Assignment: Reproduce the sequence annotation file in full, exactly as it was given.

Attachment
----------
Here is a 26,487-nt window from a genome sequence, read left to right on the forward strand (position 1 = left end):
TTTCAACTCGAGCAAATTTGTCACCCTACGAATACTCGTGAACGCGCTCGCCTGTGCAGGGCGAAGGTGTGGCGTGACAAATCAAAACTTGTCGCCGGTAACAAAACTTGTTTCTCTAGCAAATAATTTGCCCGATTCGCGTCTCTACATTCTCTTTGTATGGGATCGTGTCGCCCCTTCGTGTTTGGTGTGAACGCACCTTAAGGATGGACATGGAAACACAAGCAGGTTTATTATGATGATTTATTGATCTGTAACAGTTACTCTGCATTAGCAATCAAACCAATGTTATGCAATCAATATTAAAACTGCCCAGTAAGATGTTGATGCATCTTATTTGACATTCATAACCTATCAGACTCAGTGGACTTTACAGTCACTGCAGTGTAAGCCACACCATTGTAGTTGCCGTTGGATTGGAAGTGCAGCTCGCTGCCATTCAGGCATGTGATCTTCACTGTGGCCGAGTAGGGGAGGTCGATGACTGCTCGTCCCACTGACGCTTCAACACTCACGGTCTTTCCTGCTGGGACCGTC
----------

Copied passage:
Here is a 26,487-nt window from a genome sequence, read left to right on the forward strand (position 1 = left end):
TTTCAACTCGAGCAAATTTGTCACCCTACGAATACTCGTGAACGCGCTCGCCTGTGCAGGGCGAAGGTGTGGCGTGACAAATCAAAACTTGTCGCCGGTAACAAAACTTGTTTCTCTAGCAAATAATTTGCCCGATTCGCGTCTCTACATTCTCTTTGTATGGGATCGTGTCGCCCCTTCGTGTTTGGTGTGAACGCACCTTAAGGATGGACATGGAAACACAAGCAGGTTTATTATGATGATTTATTGATCTGTAACAGTTACTCTGCATTAGCAATCAAACCAATGTTATGCAATCAATATTAAAACTGCCCAGTAAGATGTTGATGCATCTTATTTGACATTCATAACCTATCAGACTCAGTGGACTTTACAGTCACTGCAGTGTAAGCCACACCATTGTAGTTGCCGTTGGATTGGAAGTGCAGCTCGCTGCCATTCAGGCATGTGATCTTCACTGTGGCCGAGTAGGGGAGGTCGATGACTGCTCGTCCCACTGACGCTTCAACACTCACGGTCTTTCCTGCTGGGACCGTC